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UBC’s New Consent Campaign is a Step in the Right Direction

If you have been walking around UBC lately, you have probably noticed an increase of emojis plastered all over campus. If you take a closer look, you’ll find that the emojis are part of the university’s new consent campaign, educating the campus community on safe and consensual sexual relationships.

It is no secret that UBC has not had the greatest track record regarding sexual violence. In 2013, several sexual assaults occurred on campus prompting an RCMP investigation.

After these incidences took place, the university focused mainly on how to prevent these assaults using safety precautions. Last year, UBC announced that it would spend nearly $750,000 to improve lighting and visibility on campus walkways.

It’s true, the university did take some action against these assaults through security measures. However, where UBC missed the mark was recognizing that the culture of sexual assault on campus is something that did not start with this recent string of assaults.

There needed to be more discussion about personal boundaries and consent, in order to make UBC a safer space for all students. With the introduction of this new consent campaign, UBC is definitely headed in the right direction to accomplish just that.

UBC has launched the emoji posters as part of a four point plan to help students understand the importance and meaning of consent.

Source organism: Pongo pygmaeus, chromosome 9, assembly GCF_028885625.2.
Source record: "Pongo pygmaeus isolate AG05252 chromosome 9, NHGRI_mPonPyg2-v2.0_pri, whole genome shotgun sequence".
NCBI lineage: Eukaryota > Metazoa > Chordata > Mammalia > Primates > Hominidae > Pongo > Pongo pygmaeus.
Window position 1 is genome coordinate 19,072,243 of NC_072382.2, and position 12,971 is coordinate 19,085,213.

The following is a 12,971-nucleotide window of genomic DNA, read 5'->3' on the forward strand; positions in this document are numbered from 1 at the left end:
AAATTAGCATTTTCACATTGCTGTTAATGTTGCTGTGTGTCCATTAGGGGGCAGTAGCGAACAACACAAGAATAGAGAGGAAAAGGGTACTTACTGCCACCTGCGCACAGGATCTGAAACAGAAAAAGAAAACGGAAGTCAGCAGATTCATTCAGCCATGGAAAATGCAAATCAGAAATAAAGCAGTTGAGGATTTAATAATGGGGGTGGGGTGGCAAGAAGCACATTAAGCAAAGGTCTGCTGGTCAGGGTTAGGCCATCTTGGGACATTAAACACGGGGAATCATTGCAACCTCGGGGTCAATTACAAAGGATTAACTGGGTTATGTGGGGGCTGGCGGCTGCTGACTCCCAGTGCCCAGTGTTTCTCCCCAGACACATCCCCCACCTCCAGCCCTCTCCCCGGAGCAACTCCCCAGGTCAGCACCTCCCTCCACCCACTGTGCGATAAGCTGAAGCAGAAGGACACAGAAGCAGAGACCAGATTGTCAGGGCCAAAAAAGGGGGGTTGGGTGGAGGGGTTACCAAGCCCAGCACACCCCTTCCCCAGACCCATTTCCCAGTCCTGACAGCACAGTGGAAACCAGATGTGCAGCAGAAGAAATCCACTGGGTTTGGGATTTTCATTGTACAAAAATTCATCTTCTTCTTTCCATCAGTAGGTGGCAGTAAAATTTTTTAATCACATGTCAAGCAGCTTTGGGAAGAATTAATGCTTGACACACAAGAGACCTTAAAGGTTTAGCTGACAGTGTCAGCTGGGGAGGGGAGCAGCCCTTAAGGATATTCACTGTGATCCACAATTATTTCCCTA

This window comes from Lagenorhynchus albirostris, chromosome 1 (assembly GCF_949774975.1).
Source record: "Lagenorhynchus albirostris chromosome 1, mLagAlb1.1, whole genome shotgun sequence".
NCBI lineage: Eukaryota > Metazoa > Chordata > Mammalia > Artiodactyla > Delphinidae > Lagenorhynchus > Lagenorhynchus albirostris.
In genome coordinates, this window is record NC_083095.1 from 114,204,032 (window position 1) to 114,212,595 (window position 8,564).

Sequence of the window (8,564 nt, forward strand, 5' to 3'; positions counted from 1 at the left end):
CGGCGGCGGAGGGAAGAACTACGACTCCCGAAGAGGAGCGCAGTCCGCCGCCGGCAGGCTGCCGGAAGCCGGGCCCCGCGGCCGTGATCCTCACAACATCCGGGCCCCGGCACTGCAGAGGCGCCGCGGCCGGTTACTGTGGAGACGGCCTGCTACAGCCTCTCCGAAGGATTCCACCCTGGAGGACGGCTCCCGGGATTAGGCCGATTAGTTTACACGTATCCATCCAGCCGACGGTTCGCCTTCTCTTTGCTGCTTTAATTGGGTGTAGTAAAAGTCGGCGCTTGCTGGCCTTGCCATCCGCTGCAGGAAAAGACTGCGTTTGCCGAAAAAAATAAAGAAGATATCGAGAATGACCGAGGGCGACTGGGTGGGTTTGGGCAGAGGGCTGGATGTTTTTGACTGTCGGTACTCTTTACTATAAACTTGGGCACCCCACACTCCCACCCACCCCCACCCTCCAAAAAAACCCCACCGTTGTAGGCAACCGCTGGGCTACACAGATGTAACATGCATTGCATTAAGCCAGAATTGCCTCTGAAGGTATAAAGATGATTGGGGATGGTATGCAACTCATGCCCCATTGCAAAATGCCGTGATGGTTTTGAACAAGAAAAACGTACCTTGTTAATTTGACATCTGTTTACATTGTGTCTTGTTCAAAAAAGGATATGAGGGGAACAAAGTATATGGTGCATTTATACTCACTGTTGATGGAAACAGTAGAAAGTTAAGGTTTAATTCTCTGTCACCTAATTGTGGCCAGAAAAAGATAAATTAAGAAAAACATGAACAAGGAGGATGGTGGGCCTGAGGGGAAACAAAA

The posters, which can be found all over campus, use emojis to explain how consent can be different for everyone, and how to understand someone’s personal boundaries. It also tackles how consent is not just limited to a verbal “yes.” There is a grey area that many people don’t understand when it comes to respecting another’s wishes during intimate relations. The emojis are relatable, and a great visual for communicating this grey area, especially to incoming first year students who usually haven’t received comprehensive sex-ed in high school.

The other tools UBC plans to launch as part of its four-point education plan include:

  • A sexual intervention plan, where professors and staff will receive proper training when a student discloses private information regarding an assault that may have happened to them.
  • Community involvement, where students are taught how they can create a safe, responsible, and inclusive campus.
  • Happy, healthy environment, for educating the campus community about rape culture and misogyny how that impacts and influences society.

Personally, I am excited to see that this campaign promoting consent has finally been put into motion by the university. Sexual assault is not something that just goes away when security measures are improved upon; it takes a cultural shift involving community and education in order to take positive steps to creating a safe space on campus for everyone. 

Fourth year Political Science and English Literature Major at UBC. Vancouverite/South Asain/ Canadian. Lover of coffee and Beyonce.
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